Thursday, June 16, 2011

Analysis of the longer word misunderstanding.

Analysis of the longer word misunderstanding.

The word misunderstanding is composed of four major parts: The two prefixes mis- and under-, the

base word stand, and the suffix -ing.

The base word stand is composed of two simple parts, the initial consonant blend st plus the word

family sound -and. There are many common words that begin st- such as:

stop stand stick step stare

There are at least 87 common words that belong to the -and family such as:


band hands handed handing

sand sands sanded sanding

land lands landed landing

brand brands branded branding


hand hands handed handing

stand stands standing

The suffix -ing is one of the most commonly occurring suffixes in English.

The prefix under is a common word by itself and a common prefix as well. Even its parts are

common. -Un is a common base sound in the -un family with words like run, sun, fun, etc. -er is a

common sound occurring in both prefixes and suffixes such as per- and greater as well as common

words such as her. The medial sound /d/ in under is a common sound in initial positions in common

words such as dog, ending positions in common words such as bad.

The prefix mis- is a common and very important prefix in many commonly used words such as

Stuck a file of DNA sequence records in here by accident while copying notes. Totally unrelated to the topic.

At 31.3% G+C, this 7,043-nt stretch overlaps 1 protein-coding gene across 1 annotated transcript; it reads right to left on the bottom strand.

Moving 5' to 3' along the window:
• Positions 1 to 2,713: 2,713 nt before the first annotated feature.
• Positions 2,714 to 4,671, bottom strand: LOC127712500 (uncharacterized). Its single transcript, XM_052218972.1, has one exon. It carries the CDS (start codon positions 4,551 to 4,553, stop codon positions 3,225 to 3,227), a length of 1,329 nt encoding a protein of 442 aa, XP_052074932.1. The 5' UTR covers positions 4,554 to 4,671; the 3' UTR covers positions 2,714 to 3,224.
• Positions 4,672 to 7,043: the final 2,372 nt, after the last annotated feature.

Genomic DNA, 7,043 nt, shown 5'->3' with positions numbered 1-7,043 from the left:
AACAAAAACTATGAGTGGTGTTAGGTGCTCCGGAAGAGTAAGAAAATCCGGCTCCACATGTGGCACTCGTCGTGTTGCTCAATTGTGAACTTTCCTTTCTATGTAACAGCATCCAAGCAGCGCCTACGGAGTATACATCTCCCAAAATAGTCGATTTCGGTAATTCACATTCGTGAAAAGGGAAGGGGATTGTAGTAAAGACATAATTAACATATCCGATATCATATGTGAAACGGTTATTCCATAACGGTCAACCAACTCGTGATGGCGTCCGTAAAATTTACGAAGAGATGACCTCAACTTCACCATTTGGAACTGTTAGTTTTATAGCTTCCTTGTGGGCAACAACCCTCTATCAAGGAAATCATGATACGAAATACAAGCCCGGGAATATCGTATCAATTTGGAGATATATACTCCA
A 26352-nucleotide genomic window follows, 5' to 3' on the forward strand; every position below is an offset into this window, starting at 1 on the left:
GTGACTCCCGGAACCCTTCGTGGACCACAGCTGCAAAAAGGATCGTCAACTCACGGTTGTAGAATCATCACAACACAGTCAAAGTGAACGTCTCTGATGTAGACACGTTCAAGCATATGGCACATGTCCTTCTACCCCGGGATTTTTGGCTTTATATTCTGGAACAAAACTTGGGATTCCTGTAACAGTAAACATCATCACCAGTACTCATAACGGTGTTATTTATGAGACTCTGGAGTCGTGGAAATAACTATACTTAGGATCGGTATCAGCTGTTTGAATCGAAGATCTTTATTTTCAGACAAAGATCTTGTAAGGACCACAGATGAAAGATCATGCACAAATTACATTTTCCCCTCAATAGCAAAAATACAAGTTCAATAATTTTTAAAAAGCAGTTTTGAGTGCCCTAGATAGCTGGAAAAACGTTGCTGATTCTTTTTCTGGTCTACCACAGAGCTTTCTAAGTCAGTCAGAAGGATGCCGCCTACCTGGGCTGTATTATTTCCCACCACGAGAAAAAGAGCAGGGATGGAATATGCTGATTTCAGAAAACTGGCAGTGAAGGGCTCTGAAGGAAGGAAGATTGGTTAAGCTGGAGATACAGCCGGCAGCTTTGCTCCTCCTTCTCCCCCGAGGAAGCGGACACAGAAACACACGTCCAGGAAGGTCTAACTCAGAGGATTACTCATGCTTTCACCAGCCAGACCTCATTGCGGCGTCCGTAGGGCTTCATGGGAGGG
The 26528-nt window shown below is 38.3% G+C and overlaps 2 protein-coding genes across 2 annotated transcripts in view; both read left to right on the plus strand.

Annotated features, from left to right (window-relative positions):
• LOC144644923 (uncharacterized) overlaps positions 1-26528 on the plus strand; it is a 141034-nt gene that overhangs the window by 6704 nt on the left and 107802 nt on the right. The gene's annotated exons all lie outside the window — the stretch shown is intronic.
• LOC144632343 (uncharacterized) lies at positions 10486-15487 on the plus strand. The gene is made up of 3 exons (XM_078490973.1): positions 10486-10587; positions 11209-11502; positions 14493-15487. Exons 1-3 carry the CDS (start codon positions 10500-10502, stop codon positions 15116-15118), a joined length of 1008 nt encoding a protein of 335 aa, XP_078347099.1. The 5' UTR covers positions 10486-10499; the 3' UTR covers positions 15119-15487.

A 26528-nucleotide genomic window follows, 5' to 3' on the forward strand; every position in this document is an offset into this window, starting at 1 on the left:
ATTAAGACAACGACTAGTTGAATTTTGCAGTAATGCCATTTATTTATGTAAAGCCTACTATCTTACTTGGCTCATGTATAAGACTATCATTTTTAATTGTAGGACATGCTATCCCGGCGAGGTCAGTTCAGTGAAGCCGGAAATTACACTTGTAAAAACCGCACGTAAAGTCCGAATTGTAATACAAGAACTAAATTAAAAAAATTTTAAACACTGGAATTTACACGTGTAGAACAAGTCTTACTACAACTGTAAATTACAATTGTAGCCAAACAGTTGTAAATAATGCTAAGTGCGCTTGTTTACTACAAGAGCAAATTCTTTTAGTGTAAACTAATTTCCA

mistake and misspell.

Going backwards — or from the end of the word it becomes clear that all the word parts of the long

word misunderstanding are short and are commonly occurring elements.

-ing 3 letters

and anding 3 letters + 3 = 6 letters

st standing 2 letters + 3 + 3 = 8 letters,

er erstanding 2.letters + 2 + 3 + 3 = 10 letters

d derstanding 1 letter + 2 +2 + 3 + 3 = 11 letters

un understanding 2 letters + 1+ 2 + 2 + 3 + 3 = 13 letters

mis misunderstanding 3 letters + 2 + 3 + 2 + 3 + 3 = 16 letters.

Copyright © 1997 AVKO Educational Research Foundation, Inc.

When I first saw the Sequential Spelling technique demonstrated, I couldn’t believe what I saw with my own eyes. I watched Don McCabe take a woman who had to struggle to even put the letters s-a-d-r on paper when asked to spell the word scattered, and get her to spell that word correctly the next time he asked her to spell it.

At first, I felt like I was watching a magic show, but it didn’t take long for me to realize that what Don McCabe was doing made perfect sense. He was letting the woman discover for herself the phonics of our language by letting her learn from her mistakes the moment she made them. And all the time he was building her confidence using one of the oldest and best teaching gimmicks of all time -- praise.

The other aspect of his technique that appealed to me then and still does now, is that he quickly builds from a little sound such as “at” to interesting words or colorful words such as brat to powerful words such as flattery. The adult knows that the spelling words are not just for little children. Little children wouldn’t get words like these to spell in their spelling books. That’s for sure.

The best part of the entire program, as I see it, is the way the adult learners self-confidence is dramatically built. You should see the look in the eyes of adults when they discover that they can spell a word they don’t even recall ever having seen, but they know they have spelled it right because they know how to spell the sounds in the word.

Faye Lapp, Director

Tuscola County Literacy Volunteers,

March 1987

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